A robotic hand attached to a small helicopter can successfully and autonomously grip objects while the helicopter is hovering, as demonstrated by a group at Yale University led by Aaron Dollar, one of this year’s TR35s.
The helicopter hand, dubbed the Yale Aerial Manipulator, could be used in spots that are difficult for ground robots to get to, such as high or roughly terrained places. It could also be used to pick up bombs or packages, or even as a form of delivery, moving packages in urban environments where trucks would have a hard time, suggests Paul Pounds, first author of the work.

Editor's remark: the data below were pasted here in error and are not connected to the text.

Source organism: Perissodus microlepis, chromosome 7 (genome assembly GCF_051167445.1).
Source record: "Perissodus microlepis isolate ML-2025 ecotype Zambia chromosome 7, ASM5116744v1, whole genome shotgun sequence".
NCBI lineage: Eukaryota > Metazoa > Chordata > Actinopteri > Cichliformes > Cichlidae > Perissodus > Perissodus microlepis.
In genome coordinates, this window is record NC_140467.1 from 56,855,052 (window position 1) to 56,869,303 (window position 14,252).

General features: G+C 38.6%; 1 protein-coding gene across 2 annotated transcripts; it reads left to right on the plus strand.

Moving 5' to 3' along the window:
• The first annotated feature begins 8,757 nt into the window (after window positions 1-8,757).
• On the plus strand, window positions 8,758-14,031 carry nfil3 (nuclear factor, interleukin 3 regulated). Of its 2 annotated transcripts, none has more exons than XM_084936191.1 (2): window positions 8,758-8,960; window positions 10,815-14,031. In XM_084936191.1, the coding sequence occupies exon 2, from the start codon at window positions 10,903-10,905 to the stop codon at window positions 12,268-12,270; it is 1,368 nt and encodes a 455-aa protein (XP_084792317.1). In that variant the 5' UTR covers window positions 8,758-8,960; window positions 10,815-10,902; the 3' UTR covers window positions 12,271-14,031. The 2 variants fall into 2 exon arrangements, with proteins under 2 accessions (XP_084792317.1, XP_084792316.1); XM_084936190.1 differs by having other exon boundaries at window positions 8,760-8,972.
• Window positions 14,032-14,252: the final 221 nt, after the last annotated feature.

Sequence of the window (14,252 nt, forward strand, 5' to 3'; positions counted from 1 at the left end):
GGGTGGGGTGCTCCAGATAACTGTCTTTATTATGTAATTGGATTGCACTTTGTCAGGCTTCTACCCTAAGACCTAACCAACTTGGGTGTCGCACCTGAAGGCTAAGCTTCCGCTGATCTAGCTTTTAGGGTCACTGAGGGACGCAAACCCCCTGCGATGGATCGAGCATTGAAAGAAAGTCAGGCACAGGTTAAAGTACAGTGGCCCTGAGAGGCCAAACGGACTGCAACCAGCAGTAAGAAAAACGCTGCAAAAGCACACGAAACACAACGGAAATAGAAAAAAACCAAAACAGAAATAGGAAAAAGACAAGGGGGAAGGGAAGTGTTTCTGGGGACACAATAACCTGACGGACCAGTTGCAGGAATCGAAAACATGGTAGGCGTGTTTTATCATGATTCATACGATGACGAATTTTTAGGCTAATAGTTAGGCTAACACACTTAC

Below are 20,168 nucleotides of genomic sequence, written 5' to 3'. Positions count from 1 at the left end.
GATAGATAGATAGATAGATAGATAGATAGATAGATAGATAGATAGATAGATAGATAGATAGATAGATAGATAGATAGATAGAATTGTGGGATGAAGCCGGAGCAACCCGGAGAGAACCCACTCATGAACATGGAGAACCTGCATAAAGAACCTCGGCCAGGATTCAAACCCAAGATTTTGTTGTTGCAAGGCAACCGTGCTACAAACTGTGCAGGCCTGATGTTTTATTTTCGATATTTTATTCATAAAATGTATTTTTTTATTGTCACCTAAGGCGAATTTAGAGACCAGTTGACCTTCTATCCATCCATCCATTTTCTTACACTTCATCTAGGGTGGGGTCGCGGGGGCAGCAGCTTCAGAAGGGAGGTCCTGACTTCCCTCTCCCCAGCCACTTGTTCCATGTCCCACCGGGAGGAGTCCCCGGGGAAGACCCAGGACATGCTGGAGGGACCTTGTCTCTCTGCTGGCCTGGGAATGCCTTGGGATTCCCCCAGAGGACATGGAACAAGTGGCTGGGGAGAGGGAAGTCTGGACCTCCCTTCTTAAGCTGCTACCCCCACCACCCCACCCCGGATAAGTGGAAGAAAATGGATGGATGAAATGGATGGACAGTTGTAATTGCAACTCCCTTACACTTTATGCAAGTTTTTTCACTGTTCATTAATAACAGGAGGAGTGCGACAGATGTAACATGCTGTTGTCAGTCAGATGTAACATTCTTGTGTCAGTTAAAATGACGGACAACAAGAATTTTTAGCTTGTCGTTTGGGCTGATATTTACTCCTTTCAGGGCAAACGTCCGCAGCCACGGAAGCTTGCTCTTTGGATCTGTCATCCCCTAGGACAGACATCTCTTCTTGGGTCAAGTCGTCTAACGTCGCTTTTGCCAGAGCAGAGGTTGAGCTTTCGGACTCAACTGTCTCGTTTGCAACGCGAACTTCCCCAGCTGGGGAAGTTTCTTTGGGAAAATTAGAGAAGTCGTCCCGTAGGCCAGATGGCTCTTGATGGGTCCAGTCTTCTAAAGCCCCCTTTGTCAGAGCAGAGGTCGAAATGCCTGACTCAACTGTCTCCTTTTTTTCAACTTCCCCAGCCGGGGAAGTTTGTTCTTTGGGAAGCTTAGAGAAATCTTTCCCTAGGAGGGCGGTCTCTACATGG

The hand helicopter can carry objects that weigh up to two kilograms, at speeds reaching 130 kilometers an hour. The robotic hand, which is made of a flexible plastic, is operated by a single motor that controls four fingers. The simple, lightweight design of the hand also absorbs vibrations when the hand grips an object, letting the helicopter hover stably.
The video below shows the flying grasper successfully grasping objects while flying.
The researchers will present their results at the ASME Dynamic Systems and Control Conference next month. They will detail how the helicopter hand was able to pick up a wooden block successfully in 20 grasp attempts, even when the hand was not positioned over the block’s center.
Smaller design teams can now prototype and deploy faster.